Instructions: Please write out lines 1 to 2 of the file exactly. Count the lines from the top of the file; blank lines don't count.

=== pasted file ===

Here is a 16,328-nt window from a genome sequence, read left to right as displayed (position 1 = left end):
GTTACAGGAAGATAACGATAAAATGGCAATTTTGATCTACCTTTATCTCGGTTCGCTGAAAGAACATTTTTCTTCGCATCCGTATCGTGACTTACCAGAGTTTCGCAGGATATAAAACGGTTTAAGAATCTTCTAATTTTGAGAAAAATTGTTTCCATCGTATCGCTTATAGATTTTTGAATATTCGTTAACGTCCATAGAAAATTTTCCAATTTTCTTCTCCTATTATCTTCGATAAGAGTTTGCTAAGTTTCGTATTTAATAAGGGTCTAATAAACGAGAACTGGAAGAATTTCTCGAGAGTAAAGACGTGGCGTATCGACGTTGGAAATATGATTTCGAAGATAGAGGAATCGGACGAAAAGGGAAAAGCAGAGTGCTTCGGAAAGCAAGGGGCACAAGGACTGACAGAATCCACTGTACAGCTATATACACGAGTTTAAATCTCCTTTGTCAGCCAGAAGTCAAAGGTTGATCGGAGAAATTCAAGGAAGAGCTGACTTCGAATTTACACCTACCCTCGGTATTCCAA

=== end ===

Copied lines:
Here is a 16,328-nt window from a genome sequence, read left to right as displayed (position 1 = left end):
GTTACAGGAAGATAACGATAAAATGGCAATTTTGATCTACCTTTATCTCGGTTCGCTGAAAGAACATTTTTCTTCGCATCCGTATCGTGACTTACCAGAGTTTCGCAGGATATAAAACGGTTTAAGAATCTTCTAATTTTGAGAAAAATTGTTTCCATCGTATCGCTTATAGATTTTTGAATATTCGTTAACGTCCATAGAAAATTTTCCAATTTTCTTCTCCTATTATCTTCGATAAGAGTTTGCTAAGTTTCGTATTTAATAAGGGTCTAATAAACGAGAACTGGAAGAATTTCTCGAGAGTAAAGACGTGGCGTATCGACGTTGGAAATATGATTTCGAAGATAGAGGAATCGGACGAAAAGGGAAAAGCAGAGTGCTTCGGAAAGCAAGGGGCACAAGGACTGACAGAATCCACTGTACAGCTATATACACGAGTTTAAATCTCCTTTGTCAGCCAGAAGTCAAAGGTTGATCGGAGAAATTCAAGGAAGAGCTGACTTCGAATTTACACCTACCCTCGGTATTCCAA